Crypto Kitties is a perfect example of why the blockchain matters

Last week, AxiomZen studios launched Crypto Kitties, an Ethereum-based game where you can buy and breed cute digital cats.

Then, as with every cat thing on the Internet, it promptly blew up. So far, people spent over $6.4 million on these virtual cats. The most expensive one, the genesis cat, sold for a whopping $115,000 a few days ago.

The popularity of Crypto Kitties caused a lot of anger and confusion online. Granted, at first glance, this looks completely silly. But, believe it or not, Crypto Kitties marks the beginning of a massive digital revolution. To understand why, we first need to learn about the blockchain, Bitcoin and Ethereum.

The copy-paste problem

One of the most important properties of computers is that they can effortlessly duplicate information.

For instance, if I send you an email, I still have a copy of it on my computer. Compare this to the real world, where, if I send you a letter through the mail, the letter is gone. I no longer have it. There can only ever be one version of that letter in the world.

In most cases, this copy-paste property is great. But in some cases, it sucks. Money is a good example of that.

Say I create my own digital money —call it DCash — and give some to my friend. Then, my friend duplicates it a million times, and now, he wants to buy your car with it. Would you agree to sell him your car for a million DCash?

No. You’d say that his money isn’t worth anything because he can just make it all up from nothing.

This is the paradox of digital assets, or as I call it, the copy-paste problem: for things to have value, they need to be scarce. But computers, by default, make everything available to everyone. Therefore, anything that can be duplicated on a computer shouldn’t have any value, theoretically speaking.

This is a big problem for digital assets such as money. So far, we avoided this problem by backing the dollar through powerful third parties: governments, banks, Paypal, etc. Today, your online savings have value because you trust that your bank isn’t secretly duplicating your money (except they do).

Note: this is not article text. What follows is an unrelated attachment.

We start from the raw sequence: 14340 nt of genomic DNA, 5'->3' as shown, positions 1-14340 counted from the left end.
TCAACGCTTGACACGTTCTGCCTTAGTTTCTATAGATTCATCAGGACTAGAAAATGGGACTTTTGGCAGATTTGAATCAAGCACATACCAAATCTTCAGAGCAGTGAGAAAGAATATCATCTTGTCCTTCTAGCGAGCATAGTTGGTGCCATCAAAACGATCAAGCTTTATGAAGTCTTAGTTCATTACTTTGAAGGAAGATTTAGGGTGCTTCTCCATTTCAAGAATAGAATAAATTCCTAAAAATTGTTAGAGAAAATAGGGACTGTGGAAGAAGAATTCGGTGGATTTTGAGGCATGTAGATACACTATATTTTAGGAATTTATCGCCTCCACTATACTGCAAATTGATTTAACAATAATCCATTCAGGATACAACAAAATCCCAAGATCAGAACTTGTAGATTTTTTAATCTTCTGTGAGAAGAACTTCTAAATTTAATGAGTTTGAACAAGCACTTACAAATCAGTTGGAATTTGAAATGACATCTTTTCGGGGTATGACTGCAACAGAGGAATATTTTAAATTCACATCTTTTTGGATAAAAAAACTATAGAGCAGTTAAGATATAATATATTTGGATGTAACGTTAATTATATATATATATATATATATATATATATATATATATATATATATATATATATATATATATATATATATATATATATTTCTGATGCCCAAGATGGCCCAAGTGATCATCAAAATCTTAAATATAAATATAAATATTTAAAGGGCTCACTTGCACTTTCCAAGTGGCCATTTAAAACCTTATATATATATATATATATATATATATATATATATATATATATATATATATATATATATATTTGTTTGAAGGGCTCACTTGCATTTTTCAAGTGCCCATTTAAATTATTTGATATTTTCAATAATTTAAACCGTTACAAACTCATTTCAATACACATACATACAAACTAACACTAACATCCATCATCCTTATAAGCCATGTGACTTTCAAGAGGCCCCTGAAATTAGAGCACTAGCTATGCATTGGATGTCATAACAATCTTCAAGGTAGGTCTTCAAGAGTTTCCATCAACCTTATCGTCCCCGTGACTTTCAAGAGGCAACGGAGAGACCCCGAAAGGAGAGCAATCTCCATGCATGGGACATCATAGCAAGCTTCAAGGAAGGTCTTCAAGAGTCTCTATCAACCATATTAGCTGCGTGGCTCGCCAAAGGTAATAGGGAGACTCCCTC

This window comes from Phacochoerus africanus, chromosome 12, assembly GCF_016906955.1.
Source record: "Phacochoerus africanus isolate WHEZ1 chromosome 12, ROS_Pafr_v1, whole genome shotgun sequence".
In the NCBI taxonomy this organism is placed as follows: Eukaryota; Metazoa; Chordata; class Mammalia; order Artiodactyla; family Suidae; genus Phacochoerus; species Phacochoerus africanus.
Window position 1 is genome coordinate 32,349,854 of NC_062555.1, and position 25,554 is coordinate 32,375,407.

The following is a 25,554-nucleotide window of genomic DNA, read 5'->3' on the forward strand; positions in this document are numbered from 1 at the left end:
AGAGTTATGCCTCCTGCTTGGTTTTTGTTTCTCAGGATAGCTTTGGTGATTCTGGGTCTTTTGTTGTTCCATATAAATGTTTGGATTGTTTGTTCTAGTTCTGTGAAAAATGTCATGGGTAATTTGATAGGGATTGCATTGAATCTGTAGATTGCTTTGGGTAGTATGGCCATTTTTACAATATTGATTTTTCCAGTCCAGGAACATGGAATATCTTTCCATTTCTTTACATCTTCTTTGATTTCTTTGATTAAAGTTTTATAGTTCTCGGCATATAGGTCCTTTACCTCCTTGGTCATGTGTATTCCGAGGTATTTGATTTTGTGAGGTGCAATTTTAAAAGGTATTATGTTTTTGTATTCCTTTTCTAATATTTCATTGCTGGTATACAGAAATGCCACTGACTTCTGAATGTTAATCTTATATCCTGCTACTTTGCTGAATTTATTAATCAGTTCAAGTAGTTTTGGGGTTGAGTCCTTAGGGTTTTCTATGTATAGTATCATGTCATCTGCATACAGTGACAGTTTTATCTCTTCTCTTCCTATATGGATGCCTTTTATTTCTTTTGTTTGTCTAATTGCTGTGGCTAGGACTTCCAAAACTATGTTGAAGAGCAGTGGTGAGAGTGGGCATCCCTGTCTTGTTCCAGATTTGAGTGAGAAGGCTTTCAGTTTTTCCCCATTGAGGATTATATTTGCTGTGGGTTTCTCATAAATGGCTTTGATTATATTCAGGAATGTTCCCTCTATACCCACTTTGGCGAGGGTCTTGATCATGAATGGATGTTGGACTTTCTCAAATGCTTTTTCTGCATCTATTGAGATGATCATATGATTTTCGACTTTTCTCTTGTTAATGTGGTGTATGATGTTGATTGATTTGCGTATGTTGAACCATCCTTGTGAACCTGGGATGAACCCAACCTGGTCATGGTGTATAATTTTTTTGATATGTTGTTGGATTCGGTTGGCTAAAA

So, what if we didn’t have to use third parties?

Enter Bitcoin and the blockchain

You probably heard of Bitcoin. This new digital currency went from $900 per coin at the beginning of 2017 to an eye-popping $14,500 today.

Bitcoin is special because it isn’t backed by any bank, government, or company. So, why is Bitcoin so valuable then?

The answer is the blockchain.

The blockchain is a recent invention powered by breakthroughs in cryptography. I won’t dive into technical details, but the gist of it is: the blockchain is a form of computing where you can’t duplicate things.

For example, if I send you an email over the blockchain, that email is gone from my computer. I will never get it back (unless you send it back to me). Just like the real-world letter from earlier, each Bitcoin is completely unique.

In the blockchain’s world, computer code is law, and the Bitcoin code stipulates that there will only ever be 21 million Bitcoin created. Currently, there is less than 1 Bitcoin available for every 460 people on the planet, and that is excluding the Bitcoins that have been lost forever. Bitcoins are unique and extremely scarce, and this is why they are so valuable.

Ethereum, the blockchain computer

Bitcoin is the most popular use case of the blockchain right now, but it is far from being the only one. The second most popular one, Ethereum, is far more interesting in my opinion.

You see, while Bitcoin can only add and subtract value on its blockchain, Ethereum is Turing complete, which means it can perform any computation.

In short, Bitcoin is to an old calculator what Ethereum is to a computer.